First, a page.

Professor Maryann Cusimano Love leverages CUA’s partnership with CRS in her politics courses by using the CRS faculty learning commons materials as required readings that deal with issues such as war and peace, refugees, global poverty, climate change, human trafficking, fair trade, and moral responsibilities to global challenges. Students then have a chance to answer written questions, she explains, and use the materials as an “example of how a general topic discussed in class manifests in a specific circumstance.” She also invites students to use CRS materials for projects and gives them the “opportunity to partner with CRS to bring in a speaker to campus or engage with CRS programming.” Love recalled how one student group chose to look at the issues faced by Iraqi refugees and invited Hani El Mahdi, director of CRS Iraq, to speak at CUA.

Dante Orlandini, senior politics major at CUA, recalls that “through the implementation of studies, documentation, and techniques, Dr. Love effectively incorporated Catholic Relief Services’ mission into our Global Issues course at Catholic, which provided me with valuable lessons.” Dr. Love explains that by partnering with CRS, “students are taken out of their comfort zone and grapple with the real world consequences of global trends, and reflect on whether and how they are contributing to global problems or to global solutions.”

Love notes that “CUA, with its Washington, DC, location, is blessed to live and work at the intersection of Church and state. CRS works on this same intersection, bringing our values of faith to the global problems of the world.”

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As a Catholic Relief Services Global Campus, Marquette University students participate in the Student Ambassador Program in order “to increase student awareness of global poverty and how CRS works to address these issues.”

The final way that campuses partner with CRS is by becoming a global campus. Through this institutional partnership, CRS engages with the campus through all three core constituencies: students, faculty, and administration, with the support of campus ministry and social justice staff. As a global campus, the college or university participates in both the Student Ambassador Program and the Faculty Learning Commons Program and establishes an interdisciplinary CRS advisory group. Sherri Walker, the program coordinator at Marquette’s Center for Peacemaking, explains that “as a global campus, Marquette University contributes to and also learns from CRS’s work in peace building” by using CRS’s work and examples as a way to “help form men and women who can be instruments of peace building and champions of a more equitable world.”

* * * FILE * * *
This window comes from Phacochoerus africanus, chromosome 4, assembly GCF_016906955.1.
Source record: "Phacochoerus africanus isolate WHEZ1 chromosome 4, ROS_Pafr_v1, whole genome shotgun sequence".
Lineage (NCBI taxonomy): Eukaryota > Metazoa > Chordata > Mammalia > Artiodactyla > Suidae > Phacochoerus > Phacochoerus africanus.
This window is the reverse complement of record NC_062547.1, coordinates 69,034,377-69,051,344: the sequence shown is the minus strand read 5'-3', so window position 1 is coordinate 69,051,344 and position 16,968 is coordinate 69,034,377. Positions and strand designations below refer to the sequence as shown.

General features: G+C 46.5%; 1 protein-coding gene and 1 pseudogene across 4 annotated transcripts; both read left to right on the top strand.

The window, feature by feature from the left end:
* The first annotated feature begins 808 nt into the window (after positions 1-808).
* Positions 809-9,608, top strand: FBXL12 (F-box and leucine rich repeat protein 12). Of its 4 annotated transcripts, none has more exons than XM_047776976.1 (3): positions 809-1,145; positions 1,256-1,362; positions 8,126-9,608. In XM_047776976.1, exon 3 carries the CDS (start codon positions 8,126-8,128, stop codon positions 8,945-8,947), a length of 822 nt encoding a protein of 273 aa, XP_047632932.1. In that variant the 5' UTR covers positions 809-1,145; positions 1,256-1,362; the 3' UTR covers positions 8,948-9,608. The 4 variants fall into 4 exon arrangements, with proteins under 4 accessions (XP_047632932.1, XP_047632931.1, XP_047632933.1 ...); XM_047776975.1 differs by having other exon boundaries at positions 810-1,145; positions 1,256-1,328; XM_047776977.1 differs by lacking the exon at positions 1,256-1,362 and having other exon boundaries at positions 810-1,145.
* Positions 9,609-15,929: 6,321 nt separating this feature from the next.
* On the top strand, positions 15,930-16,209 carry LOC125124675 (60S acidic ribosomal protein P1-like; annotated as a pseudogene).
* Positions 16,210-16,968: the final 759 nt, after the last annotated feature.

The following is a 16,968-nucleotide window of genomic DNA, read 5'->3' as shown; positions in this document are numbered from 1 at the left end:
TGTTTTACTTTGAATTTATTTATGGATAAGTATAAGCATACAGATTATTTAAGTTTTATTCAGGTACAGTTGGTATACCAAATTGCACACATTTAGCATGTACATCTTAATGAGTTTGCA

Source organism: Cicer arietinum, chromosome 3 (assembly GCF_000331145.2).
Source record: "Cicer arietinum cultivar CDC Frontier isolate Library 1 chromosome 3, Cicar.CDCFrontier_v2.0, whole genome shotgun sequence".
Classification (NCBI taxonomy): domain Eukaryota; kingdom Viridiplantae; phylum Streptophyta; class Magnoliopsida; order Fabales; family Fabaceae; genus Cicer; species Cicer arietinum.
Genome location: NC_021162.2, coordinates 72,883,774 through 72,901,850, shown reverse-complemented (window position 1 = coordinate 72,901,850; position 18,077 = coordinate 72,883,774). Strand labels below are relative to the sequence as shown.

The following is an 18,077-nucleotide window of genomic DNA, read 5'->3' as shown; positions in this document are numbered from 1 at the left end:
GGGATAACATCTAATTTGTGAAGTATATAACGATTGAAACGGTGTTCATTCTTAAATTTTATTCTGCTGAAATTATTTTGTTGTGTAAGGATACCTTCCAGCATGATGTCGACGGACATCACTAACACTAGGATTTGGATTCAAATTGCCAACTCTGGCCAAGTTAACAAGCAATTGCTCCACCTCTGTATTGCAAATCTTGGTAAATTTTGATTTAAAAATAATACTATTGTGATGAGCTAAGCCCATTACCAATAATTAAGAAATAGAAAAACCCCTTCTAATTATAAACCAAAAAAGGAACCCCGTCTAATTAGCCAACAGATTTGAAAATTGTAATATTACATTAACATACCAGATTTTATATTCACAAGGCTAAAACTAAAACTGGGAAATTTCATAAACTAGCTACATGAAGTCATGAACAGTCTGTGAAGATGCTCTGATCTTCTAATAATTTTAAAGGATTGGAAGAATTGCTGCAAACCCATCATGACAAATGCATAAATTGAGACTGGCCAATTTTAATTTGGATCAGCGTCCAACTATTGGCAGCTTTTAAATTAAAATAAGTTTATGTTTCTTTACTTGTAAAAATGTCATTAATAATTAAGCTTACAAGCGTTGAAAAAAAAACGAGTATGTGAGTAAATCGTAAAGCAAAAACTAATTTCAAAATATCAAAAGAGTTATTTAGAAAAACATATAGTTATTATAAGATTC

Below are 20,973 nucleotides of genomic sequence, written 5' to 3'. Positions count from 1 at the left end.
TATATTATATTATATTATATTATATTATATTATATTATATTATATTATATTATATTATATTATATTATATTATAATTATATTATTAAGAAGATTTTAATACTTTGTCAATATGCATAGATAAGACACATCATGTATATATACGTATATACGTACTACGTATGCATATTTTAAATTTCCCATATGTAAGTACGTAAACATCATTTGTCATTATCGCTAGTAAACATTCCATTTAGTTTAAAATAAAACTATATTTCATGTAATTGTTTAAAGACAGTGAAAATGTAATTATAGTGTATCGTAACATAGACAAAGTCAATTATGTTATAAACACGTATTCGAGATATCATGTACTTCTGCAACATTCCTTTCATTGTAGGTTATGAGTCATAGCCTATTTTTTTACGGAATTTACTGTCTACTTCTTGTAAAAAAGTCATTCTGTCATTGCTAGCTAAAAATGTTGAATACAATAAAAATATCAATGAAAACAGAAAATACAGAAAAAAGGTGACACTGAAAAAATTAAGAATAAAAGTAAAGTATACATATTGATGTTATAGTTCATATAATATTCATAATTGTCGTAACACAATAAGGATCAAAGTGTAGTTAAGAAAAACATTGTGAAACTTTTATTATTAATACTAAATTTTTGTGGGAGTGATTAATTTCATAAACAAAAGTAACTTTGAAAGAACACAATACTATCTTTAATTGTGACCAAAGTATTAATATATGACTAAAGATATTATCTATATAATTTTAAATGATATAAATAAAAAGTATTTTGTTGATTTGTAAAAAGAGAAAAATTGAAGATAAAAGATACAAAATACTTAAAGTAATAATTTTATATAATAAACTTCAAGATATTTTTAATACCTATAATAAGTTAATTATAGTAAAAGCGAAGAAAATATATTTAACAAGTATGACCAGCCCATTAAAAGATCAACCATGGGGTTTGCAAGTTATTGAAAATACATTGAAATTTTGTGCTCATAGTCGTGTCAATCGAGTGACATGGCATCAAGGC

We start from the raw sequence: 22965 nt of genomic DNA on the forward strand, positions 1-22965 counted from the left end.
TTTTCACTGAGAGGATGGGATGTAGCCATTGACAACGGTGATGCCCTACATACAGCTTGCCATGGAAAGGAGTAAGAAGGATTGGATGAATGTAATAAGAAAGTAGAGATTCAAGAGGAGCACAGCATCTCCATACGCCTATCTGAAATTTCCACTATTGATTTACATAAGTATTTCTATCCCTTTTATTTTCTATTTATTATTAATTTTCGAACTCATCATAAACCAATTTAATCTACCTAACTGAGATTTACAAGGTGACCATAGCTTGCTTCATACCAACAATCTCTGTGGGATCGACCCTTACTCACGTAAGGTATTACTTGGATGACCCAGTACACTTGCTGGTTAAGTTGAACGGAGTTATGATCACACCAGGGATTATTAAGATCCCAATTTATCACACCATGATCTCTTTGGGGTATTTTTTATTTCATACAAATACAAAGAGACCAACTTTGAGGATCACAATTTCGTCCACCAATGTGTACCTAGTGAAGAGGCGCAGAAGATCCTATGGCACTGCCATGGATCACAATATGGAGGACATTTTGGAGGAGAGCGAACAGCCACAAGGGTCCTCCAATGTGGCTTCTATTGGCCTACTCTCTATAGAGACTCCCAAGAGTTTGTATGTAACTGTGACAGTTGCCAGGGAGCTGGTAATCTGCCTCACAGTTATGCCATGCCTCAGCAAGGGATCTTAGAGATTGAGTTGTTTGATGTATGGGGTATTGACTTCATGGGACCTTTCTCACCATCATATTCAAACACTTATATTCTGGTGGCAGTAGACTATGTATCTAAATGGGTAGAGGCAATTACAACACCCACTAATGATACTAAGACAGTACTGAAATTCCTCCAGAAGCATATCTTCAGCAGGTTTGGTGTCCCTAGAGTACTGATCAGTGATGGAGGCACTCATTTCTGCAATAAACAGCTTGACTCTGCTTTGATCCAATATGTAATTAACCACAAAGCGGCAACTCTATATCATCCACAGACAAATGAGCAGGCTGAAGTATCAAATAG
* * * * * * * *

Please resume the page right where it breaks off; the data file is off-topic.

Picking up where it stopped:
Because Marquette is a CRS Global Campus, its faculty have the opportunity to engage with CRS by using “collaborative methods of teaching, learning, and research that connect Marquette classrooms with CRS’s world-class teaching resources and research that addresses world problems,” Walker adds. For instance, Marquette faculty and administrators participated in the Ghana Faculty Enrichment Program. Walker notes that this program “served as a pilot project aimed at creating a model for partnering with the CRS country program in Ghana, as well as local universities. This partnership was expected to lead to joint research programs and closer collaboration between the in-country program staff, local university professors, and U.S. professors.” During this immersion experience, participants “studied the integral human development framework that CRS uses to design its programming, and the country-specific academic research that leads to development programming decisions.”

Walker explains that as a Catholic institution, Marquette recognizes that “God’s love is not restricted to a select few, but is extended to all.” From this perspective, “students from all faith traditions understands CRS’s engagement with populations where the majority are not Catholic.”